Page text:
The Holy Places of Jaiva Dharma: Vikramapura
BY: SUN STAFF
The Fields of Bikrampur (Vikramapura)
[ Photo courtesy of Tanzirian ]
Jul 31, 2014 CANADA (SUN) A serial presentation of the holy places mentioned in the Jaiva Dharma of Srila Bhaktivinoda Thakur - Part 164.
Next on Jaiva Dharma's 'Glossary of Places' is Vikramapura, about which Srila Bhaktivinoda writes:
"Vikramapura - a famous place in Bangladesh in the district of Dhaka. Living here were Canda Raya and Kedara Raya, who were among the twelve feudal princes governing Bengal during the Muslim regime. At first they were saktas (worshipers of Durga), but later they became disciples of Srila Narottama Thakura."
There is only one mention of Vikramapura in Jaiva Dharma, and that is at the start of chapter ten. At this point in the story, Srila Bhaktivinoda begins a lengthy story about the Durga worshippers and mayavadis present around Mayapur, and how disturbed they became when Lord Chaitanya came to re-establish pure Vaisnavaism in their midst.
"A doubt arose in the mind of Sri Harihara Bhattacarya, a teacher who lived in Agradvipa. He discussed it with some people, but his doubt would not go away. It troubled his mind more and more. One day, when he was in the village of Arkatila, he asked Sri Caturbhuja Nyayaratna, "O saintly Bhattacarya, please tell me: How old is the Vaisnava religion?" Harihara Bhattacarya is an initiated Vaisnava and he worships Lord Krsna in his home. Nyayaratna Mahasaya has pursued twenty years of laborious study. He was not interested in any religion. He did not like talking about religion. Only when Goddess Durga was worshipped would he show a slight religious sentiment. Harihara's question made him think, "this Harihara must be a supporter of Vaisnavism. He could get me in some trouble. It is best to keep trouble away." Thinking in this way, Nyayaratna Mahasaya said, "What kind of question is this today? You have read many books. You even read the Muktipada. Look, in the whole of nyaya-sastra there is no mention of the Vaisnava religion. Why do you annoy me with this question?
Harihara said, "O Bhattacarya Mahasaya, I come from a Vaisnava family and I am an initiated Vaisnava. I never had any doubts about the Vaisnava religion. You know Tarka-cudamani of Vikramapura. Wishing to uproot the Vaisnava religion, he preaches against it in many places in this country and others also. In this way he has earned a lot of money. In a gathering of mostly Durga-worshippers he said the Vaisnava religion is modern in its origins and has no substance or reality. He said only low-class people call themselves Vaisnavas and upper class people have no respect for the Vaisnava religion. When I heard this pandita's conclusion at first I was pained at heart, but then, as I thought it over, I could see that before Prabhu Caitanyadeva there was no Vaisnavism in Bengal. At that time almost everyone performed worship by chanting Durga-mantras. Some few of us worshipped by chanting Vaisnava mantras, but all of those Vaisnavas wanted in the end to attain impersonal liberation and become Brahman. All those Vaisnavas were pancopasakas. However, after Prabhu Caitanyadeva Vaisnavism assumed a new form. Now Vaisnavas cannot bear to hear the words 'mukti' and 'brahman'. What is their understanding of devotional service? I do not have the power to say. There is a saying "The followers of a one-eyed guru will be led astray". I see these Vaisnavas are like that."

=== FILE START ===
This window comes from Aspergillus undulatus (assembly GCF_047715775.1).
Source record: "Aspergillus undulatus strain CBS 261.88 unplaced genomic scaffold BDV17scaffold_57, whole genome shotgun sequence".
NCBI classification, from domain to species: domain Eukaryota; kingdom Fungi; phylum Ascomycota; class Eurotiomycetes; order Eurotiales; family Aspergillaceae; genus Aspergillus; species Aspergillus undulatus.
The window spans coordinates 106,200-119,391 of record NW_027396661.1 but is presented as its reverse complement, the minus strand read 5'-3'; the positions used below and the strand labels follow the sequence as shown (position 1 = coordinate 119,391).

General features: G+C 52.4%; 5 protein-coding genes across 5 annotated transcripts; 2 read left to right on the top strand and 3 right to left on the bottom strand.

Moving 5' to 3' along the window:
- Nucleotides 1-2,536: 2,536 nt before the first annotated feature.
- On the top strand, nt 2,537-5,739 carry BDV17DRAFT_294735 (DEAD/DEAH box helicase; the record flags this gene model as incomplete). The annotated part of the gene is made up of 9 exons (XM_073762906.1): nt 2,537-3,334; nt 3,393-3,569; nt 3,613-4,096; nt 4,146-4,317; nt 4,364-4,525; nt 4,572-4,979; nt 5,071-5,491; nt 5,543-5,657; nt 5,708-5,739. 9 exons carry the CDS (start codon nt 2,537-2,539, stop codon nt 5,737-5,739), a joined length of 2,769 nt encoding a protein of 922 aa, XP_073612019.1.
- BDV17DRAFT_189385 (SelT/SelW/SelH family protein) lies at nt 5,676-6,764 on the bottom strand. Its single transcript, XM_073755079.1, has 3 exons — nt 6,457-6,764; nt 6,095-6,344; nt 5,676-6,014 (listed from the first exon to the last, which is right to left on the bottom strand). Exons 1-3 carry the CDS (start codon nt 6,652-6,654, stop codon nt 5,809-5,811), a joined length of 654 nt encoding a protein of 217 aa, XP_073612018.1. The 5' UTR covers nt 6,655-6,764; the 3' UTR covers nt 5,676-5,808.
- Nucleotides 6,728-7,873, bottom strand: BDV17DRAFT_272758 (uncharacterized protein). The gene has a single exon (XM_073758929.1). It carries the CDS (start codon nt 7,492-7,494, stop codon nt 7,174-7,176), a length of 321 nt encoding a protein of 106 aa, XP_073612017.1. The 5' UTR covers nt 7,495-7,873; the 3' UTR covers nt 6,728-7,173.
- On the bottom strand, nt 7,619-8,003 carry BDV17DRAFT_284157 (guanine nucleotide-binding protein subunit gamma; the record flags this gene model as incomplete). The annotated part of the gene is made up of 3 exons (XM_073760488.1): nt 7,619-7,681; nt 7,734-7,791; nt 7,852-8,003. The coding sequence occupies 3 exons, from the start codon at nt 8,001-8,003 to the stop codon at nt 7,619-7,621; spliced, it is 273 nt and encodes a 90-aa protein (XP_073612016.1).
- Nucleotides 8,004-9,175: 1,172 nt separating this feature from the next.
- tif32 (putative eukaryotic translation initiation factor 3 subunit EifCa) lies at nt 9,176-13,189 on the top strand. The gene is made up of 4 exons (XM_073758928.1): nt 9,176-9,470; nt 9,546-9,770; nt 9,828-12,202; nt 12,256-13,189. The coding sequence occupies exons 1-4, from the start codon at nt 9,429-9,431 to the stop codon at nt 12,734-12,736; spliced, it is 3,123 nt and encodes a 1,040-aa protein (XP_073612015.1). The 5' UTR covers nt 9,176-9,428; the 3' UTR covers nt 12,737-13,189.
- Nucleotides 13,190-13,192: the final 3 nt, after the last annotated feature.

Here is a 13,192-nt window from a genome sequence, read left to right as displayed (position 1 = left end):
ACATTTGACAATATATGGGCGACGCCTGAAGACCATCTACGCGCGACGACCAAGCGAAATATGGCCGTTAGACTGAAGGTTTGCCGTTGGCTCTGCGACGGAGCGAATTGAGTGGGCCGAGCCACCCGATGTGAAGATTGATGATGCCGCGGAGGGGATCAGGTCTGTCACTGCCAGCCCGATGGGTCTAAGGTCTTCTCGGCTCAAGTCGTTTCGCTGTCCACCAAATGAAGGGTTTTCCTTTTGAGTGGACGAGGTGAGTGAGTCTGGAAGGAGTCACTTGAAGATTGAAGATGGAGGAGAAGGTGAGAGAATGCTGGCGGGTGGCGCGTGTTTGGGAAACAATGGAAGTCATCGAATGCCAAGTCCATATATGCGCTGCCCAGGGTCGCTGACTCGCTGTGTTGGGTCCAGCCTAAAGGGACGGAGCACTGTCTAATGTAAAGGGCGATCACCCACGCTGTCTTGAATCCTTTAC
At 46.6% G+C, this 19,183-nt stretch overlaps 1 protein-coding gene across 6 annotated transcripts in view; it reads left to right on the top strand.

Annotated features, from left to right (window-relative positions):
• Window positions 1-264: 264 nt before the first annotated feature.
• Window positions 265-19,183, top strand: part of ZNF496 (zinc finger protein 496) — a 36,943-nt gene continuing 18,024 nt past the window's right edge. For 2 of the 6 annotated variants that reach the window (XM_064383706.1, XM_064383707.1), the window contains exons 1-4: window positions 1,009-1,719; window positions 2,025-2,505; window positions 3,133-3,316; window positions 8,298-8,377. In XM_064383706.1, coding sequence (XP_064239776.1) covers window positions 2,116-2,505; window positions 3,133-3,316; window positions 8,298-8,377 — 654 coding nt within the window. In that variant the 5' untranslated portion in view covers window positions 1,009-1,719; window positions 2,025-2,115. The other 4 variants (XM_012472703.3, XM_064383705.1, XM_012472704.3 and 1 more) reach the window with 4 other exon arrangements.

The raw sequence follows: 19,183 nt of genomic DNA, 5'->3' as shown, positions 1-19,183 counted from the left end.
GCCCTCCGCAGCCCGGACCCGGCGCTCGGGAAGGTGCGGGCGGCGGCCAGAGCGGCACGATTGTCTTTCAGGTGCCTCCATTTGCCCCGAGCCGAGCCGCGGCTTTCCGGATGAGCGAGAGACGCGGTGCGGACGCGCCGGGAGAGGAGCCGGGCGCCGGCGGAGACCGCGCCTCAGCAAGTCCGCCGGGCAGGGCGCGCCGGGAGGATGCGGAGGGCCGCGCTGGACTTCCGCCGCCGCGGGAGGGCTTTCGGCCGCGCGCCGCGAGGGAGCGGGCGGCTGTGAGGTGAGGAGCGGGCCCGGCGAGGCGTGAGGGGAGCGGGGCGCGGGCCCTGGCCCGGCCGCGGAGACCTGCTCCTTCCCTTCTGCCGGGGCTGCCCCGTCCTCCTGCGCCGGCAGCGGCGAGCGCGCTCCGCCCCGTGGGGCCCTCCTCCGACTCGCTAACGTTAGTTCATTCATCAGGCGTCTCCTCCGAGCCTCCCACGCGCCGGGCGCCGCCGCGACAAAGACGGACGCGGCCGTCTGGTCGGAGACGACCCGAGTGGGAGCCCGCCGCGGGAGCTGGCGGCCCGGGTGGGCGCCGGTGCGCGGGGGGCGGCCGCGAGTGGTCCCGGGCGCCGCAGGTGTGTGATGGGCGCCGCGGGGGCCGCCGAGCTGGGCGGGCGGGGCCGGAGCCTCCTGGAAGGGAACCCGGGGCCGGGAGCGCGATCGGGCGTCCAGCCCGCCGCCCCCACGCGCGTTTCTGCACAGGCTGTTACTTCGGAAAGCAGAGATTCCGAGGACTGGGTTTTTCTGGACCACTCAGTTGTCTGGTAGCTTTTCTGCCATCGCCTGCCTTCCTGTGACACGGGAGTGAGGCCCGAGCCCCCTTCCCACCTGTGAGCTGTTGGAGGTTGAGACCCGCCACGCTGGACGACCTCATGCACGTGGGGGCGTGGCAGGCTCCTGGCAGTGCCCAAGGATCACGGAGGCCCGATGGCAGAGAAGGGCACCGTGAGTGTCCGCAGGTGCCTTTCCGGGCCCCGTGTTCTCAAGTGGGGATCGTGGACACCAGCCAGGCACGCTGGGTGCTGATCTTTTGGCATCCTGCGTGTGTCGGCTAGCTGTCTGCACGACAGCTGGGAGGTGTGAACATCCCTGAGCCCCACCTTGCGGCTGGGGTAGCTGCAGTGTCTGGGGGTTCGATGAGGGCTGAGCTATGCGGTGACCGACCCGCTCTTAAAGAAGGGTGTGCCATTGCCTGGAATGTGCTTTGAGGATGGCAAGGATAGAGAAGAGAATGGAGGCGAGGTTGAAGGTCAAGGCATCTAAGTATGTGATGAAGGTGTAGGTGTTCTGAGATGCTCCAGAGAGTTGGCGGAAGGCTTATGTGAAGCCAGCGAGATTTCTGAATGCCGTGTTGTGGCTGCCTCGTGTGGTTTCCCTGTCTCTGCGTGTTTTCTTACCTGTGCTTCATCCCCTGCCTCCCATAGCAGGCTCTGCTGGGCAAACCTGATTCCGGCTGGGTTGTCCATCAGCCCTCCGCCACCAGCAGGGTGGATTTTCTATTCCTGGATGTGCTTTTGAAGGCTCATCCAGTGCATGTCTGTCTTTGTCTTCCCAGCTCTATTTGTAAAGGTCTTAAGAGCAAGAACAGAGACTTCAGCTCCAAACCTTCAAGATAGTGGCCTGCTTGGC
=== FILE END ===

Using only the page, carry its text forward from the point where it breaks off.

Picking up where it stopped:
Bikrampur was once an important political centre in ancient Bengal. The capital city of the Chandra, Barman and Sen Rulers from the early 10th to early 13th Centuries A.D., the name of this place -- Vikrampura or Bikrampur -- survived as a pargana during the Mughal period. Previously this place was known as Baikunthapur and Rajnagar. Today, the inhabitants of a vast tract of land in Munshiganj district still proudly identify themselves as being from Bikrampur. The area has many temple ruins, along with temples, mosques and shrines still worshipped by the locals. Images of both Lord Visnu and Durga are found here.
Vikrampura is close to the modern town of Munshiganj. To its north lies the Ichhamati River, on the banks of which is a very high parapet running east to west, parallel with the ancient course of that river. East of Vikrampura is the ancient Brahmaputra. Two wide moats to the south and west, said to have been there since ancient times, are known today as the Mirkadim Canal and the Makuhati Canal.
(Virampura, to be continued…)
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